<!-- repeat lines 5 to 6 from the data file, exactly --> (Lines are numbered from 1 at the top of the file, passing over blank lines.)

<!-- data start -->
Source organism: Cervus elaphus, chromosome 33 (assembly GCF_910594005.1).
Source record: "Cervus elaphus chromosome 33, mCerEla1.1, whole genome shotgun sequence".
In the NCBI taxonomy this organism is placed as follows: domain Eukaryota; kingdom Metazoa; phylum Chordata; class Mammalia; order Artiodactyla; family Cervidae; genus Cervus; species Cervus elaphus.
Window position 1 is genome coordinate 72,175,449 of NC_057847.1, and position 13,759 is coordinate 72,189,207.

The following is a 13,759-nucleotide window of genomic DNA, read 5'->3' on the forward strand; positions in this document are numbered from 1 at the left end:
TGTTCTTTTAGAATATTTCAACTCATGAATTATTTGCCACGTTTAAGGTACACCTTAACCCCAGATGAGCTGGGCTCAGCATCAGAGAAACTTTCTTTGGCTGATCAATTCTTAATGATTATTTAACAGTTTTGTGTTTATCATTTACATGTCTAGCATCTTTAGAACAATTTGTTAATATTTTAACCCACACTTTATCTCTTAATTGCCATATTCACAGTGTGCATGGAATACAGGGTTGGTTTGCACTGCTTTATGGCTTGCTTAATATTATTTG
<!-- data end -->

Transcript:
The following is a 13,759-nucleotide window of genomic DNA, read 5'->3' on the forward strand; positions in this document are numbered from 1 at the left end:
TGTTCTTTTAGAATATTTCAACTCATGAATTATTTGCCACGTTTAAGGTACACCTTAACCCCAGATGAGCTGGGCTCAGCATCAGAGAAACTTTCTTTGGCTGATCAATTCTTAATGATTATTTAACAGTTTTGTGTTTATCATTTACATGTCTAGCATCTTTAGAACAATTTGTTAATATTTTAACCCACACTTTATCTCTTAATTGCCATATTCACAGTGTGCATGGAATACAGGGTTGGTTTGCACTGCTTTATGGCTTGCTTAATATTATTTG